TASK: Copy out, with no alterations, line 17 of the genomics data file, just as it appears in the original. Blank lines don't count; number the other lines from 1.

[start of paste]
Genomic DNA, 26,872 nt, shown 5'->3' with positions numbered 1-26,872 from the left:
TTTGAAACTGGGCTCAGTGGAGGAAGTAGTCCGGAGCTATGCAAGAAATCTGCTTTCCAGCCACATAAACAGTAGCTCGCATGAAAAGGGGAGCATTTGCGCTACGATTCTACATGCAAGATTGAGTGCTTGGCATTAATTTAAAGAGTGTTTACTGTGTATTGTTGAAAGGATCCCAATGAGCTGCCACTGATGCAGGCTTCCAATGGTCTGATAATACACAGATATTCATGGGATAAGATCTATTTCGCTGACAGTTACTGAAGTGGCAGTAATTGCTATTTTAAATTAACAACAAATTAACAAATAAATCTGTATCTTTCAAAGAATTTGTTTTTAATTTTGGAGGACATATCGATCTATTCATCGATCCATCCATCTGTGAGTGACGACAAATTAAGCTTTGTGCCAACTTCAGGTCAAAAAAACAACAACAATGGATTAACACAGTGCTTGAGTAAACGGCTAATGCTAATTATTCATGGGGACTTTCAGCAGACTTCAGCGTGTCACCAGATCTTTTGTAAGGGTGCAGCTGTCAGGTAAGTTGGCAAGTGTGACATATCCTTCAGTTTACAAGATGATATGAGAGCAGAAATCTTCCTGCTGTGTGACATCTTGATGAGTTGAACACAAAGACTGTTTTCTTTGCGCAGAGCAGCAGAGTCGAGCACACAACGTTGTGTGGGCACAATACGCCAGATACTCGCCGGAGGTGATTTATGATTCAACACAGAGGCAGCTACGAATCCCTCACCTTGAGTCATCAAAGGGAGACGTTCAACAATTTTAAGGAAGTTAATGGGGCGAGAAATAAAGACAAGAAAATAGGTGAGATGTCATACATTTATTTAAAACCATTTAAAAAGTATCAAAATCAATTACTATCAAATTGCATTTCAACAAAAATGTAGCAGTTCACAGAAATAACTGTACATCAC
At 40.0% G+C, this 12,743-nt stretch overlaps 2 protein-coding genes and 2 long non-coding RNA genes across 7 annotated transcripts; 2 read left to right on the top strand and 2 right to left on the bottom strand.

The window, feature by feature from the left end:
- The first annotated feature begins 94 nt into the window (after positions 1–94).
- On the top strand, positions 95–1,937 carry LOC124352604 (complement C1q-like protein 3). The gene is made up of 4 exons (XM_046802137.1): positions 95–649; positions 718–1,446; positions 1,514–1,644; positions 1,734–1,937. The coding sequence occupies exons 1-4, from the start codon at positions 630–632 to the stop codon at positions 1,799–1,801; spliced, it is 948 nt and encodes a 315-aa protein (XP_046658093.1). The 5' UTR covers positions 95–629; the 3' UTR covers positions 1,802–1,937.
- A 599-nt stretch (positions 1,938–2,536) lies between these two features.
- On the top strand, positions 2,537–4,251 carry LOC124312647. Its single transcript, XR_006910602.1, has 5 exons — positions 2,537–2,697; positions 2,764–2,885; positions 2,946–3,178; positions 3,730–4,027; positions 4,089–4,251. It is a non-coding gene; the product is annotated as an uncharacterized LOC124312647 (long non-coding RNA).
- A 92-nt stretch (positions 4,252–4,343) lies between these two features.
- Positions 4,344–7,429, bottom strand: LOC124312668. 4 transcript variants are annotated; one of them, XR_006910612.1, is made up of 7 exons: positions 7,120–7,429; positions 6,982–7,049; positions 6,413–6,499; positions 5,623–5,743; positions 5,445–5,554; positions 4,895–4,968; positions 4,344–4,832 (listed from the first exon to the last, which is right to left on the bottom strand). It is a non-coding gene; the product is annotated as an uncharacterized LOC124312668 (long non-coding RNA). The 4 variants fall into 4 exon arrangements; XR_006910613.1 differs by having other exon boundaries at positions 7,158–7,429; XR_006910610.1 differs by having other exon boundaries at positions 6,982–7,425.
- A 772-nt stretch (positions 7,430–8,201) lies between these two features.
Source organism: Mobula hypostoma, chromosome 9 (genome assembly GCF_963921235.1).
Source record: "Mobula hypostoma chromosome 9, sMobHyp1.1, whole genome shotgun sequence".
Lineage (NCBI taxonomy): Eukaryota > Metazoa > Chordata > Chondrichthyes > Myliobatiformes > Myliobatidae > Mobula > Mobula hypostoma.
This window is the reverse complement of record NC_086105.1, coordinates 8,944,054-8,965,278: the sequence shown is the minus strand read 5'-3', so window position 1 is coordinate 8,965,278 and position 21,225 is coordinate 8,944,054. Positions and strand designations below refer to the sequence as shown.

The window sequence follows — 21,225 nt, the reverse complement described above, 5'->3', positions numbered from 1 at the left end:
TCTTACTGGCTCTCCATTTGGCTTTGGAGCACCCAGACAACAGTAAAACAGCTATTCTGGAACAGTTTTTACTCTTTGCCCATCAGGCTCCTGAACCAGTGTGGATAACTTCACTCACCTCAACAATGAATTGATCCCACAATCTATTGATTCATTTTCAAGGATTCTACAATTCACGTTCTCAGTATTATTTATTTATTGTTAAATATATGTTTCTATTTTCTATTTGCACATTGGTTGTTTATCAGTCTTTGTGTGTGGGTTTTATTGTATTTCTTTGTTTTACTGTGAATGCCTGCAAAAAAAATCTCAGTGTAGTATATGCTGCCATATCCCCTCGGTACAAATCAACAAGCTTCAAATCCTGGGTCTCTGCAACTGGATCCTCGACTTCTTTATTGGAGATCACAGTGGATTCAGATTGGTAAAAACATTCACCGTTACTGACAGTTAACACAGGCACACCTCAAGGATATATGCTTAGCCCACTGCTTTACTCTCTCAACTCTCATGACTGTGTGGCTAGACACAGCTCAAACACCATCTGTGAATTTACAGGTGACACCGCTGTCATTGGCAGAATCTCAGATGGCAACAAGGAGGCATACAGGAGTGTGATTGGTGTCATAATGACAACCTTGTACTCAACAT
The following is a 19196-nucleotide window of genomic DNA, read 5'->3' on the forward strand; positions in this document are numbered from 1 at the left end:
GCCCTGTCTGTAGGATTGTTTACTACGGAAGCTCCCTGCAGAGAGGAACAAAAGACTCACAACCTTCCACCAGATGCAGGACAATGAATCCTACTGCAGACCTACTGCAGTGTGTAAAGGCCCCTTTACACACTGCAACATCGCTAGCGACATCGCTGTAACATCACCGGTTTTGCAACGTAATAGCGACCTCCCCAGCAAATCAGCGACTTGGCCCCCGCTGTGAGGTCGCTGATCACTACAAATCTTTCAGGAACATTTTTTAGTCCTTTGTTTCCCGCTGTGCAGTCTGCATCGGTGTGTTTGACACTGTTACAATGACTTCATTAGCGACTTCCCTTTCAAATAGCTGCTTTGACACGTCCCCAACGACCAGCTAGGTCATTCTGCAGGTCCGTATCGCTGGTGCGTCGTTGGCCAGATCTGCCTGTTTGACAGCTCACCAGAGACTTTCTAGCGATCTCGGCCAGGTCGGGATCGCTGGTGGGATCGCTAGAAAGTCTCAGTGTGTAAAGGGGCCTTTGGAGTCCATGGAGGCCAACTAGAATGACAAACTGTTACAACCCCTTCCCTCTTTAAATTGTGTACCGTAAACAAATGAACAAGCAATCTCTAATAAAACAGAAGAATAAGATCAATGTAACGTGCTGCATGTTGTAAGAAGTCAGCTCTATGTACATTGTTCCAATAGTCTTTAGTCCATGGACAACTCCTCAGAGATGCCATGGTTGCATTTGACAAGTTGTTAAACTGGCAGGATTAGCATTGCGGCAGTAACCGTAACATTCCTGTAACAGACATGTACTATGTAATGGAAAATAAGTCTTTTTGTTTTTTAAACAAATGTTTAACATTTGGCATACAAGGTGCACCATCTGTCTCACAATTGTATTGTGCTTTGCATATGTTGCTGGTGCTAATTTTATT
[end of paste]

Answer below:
TCTTACTGGCTCTCCATTTGGCTTTGGAGCACCCAGACAACAGTAAAACAGCTATTCTGGAACAGTTTTTACTCTTTGCCCATCAGGCTCCTGAACCAGTGTGGATAACTTCACTCACCTCAACAATGAATTGATCCCACAATCTATTGATTCATTTTCAAGGATTCTACAATTCACGTTCTCAGTATTATTTATTTATTGTTAAATATATGTTTCTATTTTCTATTTGCACATTGGTTGTTTATCAGTCTTTGTGTGTGGGTTTTATTGTATTTCTTTGTTTTACTGTGAATGCCTGCAAAAAAAATCTCAGTGTAGTATATGCTGCCATATCCCCTCGGTACAAATCAACAAGCTTCAAATCCTGGGTCTCTGCAACTGGATCCTCGACTTCTTTATTGGAGATCACAGTGGATTCAGATTGGTAAAAACATTCACCGTTACTGACAGTTAACACAGGCACACCTCAAGGATATATGCTTAGCCCACTGCTTTACTCTCTCAACTCTCATGACTGTGTGGCTAGACACAGCTCAAACACCATCTGTGAATTTACAGGTGACACCGCTGTCATTGGCAGAATCTCAGATGGCAACAAGGAGGCATACAGGAGTGTGATTGGTGTCATAATGACAACCTTGTACTCAACAT